Military CIO shares plans for EHR
June 19, 2014 in Medical Technology
David Bowen’s title might be CIO of the Military Health System but these days he calls himself an anthropologist.
The anthropology aspect of his job spans a wide-ranging consolidation across Defense Department entities, including whittling 26 e-learning systems down into one, an elimination of redundancy Bowen said is “radical” for MHS, and generally convincing high-ranking officials to give up the stalwart systems they’re comfortable using.
Perhaps no project will require that skill more than the DoD’s undergoing commercial EHR procurement.
MHS, in fact, intends to hold the third and final industry day next week, Bowen said at the Government Health IT Conference and Exhibition, adding there will be “more action later this year.”
Bowen also shared the department’s goals for the new EHR system: implement a state-of-the-art market system rather than a customized program; develop a best-value approach; emphasize alignment with national standards to prevent obsolescence; increase record portability and accessibility via phone, tablet, laptop; and increase interoperability with the Department of Veterans Affairs EHR.
“We intend to go through a process of selecting a vendor through 2014-2015, customizing it in 2016, and to begin installation in 2017,” Bowen said.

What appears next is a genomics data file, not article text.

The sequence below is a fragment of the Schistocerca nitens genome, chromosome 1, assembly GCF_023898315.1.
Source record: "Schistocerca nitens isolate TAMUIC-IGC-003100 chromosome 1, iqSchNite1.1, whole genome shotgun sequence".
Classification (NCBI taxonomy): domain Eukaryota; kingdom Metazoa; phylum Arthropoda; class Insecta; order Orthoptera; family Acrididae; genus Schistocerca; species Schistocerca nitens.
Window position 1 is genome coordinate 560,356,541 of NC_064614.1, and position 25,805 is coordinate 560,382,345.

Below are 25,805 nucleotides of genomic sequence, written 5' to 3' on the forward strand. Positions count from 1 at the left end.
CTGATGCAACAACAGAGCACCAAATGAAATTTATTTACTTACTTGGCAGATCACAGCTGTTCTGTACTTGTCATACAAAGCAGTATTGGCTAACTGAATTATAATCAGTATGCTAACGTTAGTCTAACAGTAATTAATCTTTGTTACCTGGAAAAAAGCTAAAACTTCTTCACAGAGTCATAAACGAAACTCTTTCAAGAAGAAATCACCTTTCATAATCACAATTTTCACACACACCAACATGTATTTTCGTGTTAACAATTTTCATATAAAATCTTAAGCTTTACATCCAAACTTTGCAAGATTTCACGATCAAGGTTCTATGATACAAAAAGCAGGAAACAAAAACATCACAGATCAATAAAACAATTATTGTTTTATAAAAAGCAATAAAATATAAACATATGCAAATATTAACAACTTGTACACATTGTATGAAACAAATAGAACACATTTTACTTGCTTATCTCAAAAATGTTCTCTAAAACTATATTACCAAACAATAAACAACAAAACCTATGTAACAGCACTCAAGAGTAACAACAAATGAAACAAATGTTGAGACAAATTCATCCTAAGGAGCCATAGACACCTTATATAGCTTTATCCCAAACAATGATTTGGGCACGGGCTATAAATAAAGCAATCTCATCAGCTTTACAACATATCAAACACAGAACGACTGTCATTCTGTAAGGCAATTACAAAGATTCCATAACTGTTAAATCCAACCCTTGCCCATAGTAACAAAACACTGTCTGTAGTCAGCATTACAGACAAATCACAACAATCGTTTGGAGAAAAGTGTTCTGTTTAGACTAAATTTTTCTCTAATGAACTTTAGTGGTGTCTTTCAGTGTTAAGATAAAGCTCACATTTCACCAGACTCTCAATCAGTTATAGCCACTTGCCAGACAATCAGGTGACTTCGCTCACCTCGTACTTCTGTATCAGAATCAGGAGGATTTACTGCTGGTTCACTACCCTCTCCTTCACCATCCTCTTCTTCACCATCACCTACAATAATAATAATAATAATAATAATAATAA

Estimating that lifecycle cost for the new EHR will be $11 billion, Bowen added that one of the challenges MHS faces is the hard reality that 95 percent of its budget gets eaten up by maintenance, leaving very little for hardware and software enhancements.
Amid all the consolidations taking place, the new EHR will drive changes in workflow, clinical practices, business processes, and standardization, all toward the overarching goal of “the power of one. One patient one record.”
“This is much more about behavior, and anthropology and change management than it is about technology,” he said. “It is a business transformation project, it is a cultural transformation project.”
The final RFP, previously slated for July, will now be in August, Bowen said.